Summer is underway, and the Oregon Department of Education has released a new “resiliency framework” for schools this fall. In the 21-page document, the state agency doubles down on a previously-announced pledge to return to full-time in-person instruction in the fall, while making COVID-19 safety protocols like masks and physical distancing “advisory” instead of “required.”
“The path is clear for students to return to full-time, in-person instruction next year. Working together, we can harness this opportunity to rekindle joy and learning in the classrooms, auditoriums, and playgrounds across Oregon,” said ODE director Colt Gill, in a release announcing the document.
“Oregon schools are ready to once again be vibrant places for learners, staff, and their families.”
The new document replaces “Ready Schools, Safe Learners,” ODE’s guidance for school districts in the 2020-2021 school year. The guidance changed over time, especially as Gov. Kate Brown ordered all schools to open for some in-person instruction last spring.
The new state framework signifies a goal to return to “normal” in the fall. Some schools have already signaled a similar goal even before the last school year ended, but this new guidance from the state requires instructional plans for all schools.
“For the 2021-2022 school year, schools must plan to provide full-time, in-person education for all students every school day,” according to the framework. “Districts will make decisions with their boards to determine local implementation of COVID-19 mitigation measures, as laid out in this document.”
The state’s instructional time requirement of 265 days will be reinstated for the fall, and school districts must also submit a plan for operation for the 2021-2022 school year. Attendance rules, mainly the state’s “10-day drop rule,” which automatically removes students from attendance rolls after ten days, will be reinstated. Schools should also have plans for administering state tests, after a year when several districts opted out of state testing.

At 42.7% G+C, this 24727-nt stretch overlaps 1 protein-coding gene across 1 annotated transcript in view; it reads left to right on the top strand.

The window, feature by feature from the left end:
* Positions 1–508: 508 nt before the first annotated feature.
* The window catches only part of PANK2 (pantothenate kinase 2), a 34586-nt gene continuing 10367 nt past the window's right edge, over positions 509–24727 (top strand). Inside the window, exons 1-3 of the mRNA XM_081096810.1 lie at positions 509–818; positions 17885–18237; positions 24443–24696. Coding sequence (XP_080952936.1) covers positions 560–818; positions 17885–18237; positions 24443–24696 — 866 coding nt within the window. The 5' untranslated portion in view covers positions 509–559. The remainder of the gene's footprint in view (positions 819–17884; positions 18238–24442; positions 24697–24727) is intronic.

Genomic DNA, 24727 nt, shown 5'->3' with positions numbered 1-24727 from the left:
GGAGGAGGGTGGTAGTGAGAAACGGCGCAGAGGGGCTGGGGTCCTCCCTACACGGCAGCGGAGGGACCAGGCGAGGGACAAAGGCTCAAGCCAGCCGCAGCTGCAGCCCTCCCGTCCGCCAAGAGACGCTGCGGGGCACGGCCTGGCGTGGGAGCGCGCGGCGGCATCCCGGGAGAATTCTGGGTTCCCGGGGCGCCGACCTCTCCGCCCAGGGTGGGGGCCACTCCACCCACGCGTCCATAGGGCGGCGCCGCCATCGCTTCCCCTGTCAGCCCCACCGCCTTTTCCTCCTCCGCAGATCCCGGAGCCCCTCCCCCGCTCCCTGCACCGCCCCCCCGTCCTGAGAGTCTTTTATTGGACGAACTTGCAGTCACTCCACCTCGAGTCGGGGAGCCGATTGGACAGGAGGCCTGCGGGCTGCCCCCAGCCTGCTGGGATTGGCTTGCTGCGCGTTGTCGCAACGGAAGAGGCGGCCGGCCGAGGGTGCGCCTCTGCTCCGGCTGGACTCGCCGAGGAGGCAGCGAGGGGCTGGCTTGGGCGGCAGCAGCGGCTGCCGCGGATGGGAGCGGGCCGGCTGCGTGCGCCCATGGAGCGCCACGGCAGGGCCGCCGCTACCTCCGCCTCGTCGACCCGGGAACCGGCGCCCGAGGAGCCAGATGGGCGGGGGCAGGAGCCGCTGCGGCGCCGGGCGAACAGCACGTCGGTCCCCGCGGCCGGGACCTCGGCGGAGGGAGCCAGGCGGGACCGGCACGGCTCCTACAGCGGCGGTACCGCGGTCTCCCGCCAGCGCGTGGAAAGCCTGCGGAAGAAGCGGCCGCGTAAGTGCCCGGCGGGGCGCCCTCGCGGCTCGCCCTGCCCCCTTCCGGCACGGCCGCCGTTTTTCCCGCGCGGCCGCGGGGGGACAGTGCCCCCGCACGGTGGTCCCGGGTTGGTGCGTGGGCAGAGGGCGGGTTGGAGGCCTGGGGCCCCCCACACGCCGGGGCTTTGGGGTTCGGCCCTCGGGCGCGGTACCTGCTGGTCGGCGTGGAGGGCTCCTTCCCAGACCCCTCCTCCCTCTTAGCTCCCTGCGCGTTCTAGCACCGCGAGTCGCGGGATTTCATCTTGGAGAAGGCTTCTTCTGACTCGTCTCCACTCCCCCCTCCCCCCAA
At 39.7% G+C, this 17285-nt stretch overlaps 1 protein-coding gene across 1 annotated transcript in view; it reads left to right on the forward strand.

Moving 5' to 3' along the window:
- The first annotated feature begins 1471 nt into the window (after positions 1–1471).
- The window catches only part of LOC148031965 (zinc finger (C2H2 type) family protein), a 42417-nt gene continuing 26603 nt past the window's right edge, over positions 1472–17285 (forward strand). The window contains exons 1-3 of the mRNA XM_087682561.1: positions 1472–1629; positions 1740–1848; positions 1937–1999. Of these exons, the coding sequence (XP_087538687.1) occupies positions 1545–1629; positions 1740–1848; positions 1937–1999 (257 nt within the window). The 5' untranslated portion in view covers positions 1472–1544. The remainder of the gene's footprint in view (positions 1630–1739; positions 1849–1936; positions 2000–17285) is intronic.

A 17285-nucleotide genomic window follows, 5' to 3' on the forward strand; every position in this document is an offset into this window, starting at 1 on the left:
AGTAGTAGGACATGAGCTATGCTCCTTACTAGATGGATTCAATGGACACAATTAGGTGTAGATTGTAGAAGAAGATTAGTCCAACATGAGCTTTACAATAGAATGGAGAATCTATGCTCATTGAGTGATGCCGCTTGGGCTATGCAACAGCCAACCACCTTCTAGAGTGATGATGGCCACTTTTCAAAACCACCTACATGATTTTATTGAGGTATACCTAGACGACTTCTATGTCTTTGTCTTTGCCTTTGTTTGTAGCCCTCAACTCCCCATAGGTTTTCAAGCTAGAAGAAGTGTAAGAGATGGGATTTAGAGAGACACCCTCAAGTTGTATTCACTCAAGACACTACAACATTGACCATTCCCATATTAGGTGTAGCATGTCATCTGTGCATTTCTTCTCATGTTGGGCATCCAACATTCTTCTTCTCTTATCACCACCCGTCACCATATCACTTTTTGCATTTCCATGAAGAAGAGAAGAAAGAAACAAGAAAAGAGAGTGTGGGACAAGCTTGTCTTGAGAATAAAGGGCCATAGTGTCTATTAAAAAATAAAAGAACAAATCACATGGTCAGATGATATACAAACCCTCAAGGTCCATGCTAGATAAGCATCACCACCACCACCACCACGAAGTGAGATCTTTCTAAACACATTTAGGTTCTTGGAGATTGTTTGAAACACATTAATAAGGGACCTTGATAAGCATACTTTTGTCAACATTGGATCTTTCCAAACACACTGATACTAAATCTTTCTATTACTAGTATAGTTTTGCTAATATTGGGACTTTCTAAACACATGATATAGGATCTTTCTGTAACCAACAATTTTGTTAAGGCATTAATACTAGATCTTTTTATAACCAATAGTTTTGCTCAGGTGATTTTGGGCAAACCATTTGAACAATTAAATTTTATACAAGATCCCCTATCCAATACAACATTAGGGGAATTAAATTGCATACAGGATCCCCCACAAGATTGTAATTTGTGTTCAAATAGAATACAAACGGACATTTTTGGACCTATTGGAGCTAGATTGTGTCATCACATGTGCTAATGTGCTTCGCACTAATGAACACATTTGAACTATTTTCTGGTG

Schools will still be required to have an isolation room, as well as a plan to limit the spread of COVID-19.
But face masks, physical distancing, and keeping students in specific cohorts will no longer be required by the state, though ODE “strongly advises” the measures. Ensuring “effective ventilation” in a school by opening windows or using HEPA filters is no longer a requirement either. Those decisions are largely in the hands of local school officials for the upcoming school year.
“Moving to an advisory framework is a logical progression from emergency state direction to local decision-making for keeping students and staff healthy within each school’s unique context,” said Gill in a release, citing the several months that districts have been operating under COVID-19 protocols.
The document also covers pandemic-related concerns around student learning and mental health.
For decisions around a student moving to the next grade level or participating in extra-curricular or advanced courses, ODE said decisions should prioritize keeping students in the grade level associated with their age. At the same time, the framework says schools should provide extra educational opportunities “regardless of opportunity to access and fully participate in school during the pandemic.” ODE said those decisions should also take family and educator engagement into consideration, as well as “multiple data sources.”
ODE is requesting that districts “prioritize student and staff health and well-being” by spending time building relationships at the beginning of the school year, as well as connecting families with outside organizations or other resources.
The document goes into effect on June 30. Updated information for schools will follow, including details on COVID-19 “recovery services” no later than July 22.